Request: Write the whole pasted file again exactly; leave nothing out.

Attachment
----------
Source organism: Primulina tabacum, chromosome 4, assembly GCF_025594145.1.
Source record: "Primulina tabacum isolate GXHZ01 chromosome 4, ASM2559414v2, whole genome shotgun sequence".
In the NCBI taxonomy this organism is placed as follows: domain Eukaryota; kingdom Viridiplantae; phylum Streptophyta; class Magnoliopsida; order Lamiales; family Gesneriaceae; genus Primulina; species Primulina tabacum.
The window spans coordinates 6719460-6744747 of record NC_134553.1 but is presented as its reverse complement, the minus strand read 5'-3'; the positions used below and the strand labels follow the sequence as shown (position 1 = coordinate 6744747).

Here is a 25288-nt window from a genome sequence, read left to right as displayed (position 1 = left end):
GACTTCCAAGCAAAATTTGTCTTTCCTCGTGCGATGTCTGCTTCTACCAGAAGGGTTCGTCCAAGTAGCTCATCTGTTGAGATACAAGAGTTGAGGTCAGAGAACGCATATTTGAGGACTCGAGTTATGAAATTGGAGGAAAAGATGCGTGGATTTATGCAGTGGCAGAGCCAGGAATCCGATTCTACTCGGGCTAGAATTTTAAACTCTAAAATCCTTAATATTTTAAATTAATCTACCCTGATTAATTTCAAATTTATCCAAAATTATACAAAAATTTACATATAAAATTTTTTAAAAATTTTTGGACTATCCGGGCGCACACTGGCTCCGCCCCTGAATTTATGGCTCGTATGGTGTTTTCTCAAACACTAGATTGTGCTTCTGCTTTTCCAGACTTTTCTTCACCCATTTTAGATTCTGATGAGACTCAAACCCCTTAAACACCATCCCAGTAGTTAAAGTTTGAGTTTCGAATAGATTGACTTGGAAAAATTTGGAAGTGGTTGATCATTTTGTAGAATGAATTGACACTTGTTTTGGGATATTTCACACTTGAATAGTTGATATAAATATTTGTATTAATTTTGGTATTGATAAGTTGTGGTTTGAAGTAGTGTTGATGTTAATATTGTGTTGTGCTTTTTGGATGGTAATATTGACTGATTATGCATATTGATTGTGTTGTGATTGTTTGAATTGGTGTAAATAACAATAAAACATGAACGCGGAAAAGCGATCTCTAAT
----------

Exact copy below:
Source organism: Primulina tabacum, chromosome 4, assembly GCF_025594145.1.
Source record: "Primulina tabacum isolate GXHZ01 chromosome 4, ASM2559414v2, whole genome shotgun sequence".
In the NCBI taxonomy this organism is placed as follows: domain Eukaryota; kingdom Viridiplantae; phylum Streptophyta; class Magnoliopsida; order Lamiales; family Gesneriaceae; genus Primulina; species Primulina tabacum.
The window spans coordinates 6719460-6744747 of record NC_134553.1 but is presented as its reverse complement, the minus strand read 5'-3'; the positions used below and the strand labels follow the sequence as shown (position 1 = coordinate 6744747).

Here is a 25288-nt window from a genome sequence, read left to right as displayed (position 1 = left end):
GACTTCCAAGCAAAATTTGTCTTTCCTCGTGCGATGTCTGCTTCTACCAGAAGGGTTCGTCCAAGTAGCTCATCTGTTGAGATACAAGAGTTGAGGTCAGAGAACGCATATTTGAGGACTCGAGTTATGAAATTGGAGGAAAAGATGCGTGGATTTATGCAGTGGCAGAGCCAGGAATCCGATTCTACTCGGGCTAGAATTTTAAACTCTAAAATCCTTAATATTTTAAATTAATCTACCCTGATTAATTTCAAATTTATCCAAAATTATACAAAAATTTACATATAAAATTTTTTAAAAATTTTTGGACTATCCGGGCGCACACTGGCTCCGCCCCTGAATTTATGGCTCGTATGGTGTTTTCTCAAACACTAGATTGTGCTTCTGCTTTTCCAGACTTTTCTTCACCCATTTTAGATTCTGATGAGACTCAAACCCCTTAAACACCATCCCAGTAGTTAAAGTTTGAGTTTCGAATAGATTGACTTGGAAAAATTTGGAAGTGGTTGATCATTTTGTAGAATGAATTGACACTTGTTTTGGGATATTTCACACTTGAATAGTTGATATAAATATTTGTATTAATTTTGGTATTGATAAGTTGTGGTTTGAAGTAGTGTTGATGTTAATATTGTGTTGTGCTTTTTGGATGGTAATATTGACTGATTATGCATATTGATTGTGTTGTGATTGTTTGAATTGGTGTAAATAACAATAAAACATGAACGCGGAAAAGCGATCTCTAAT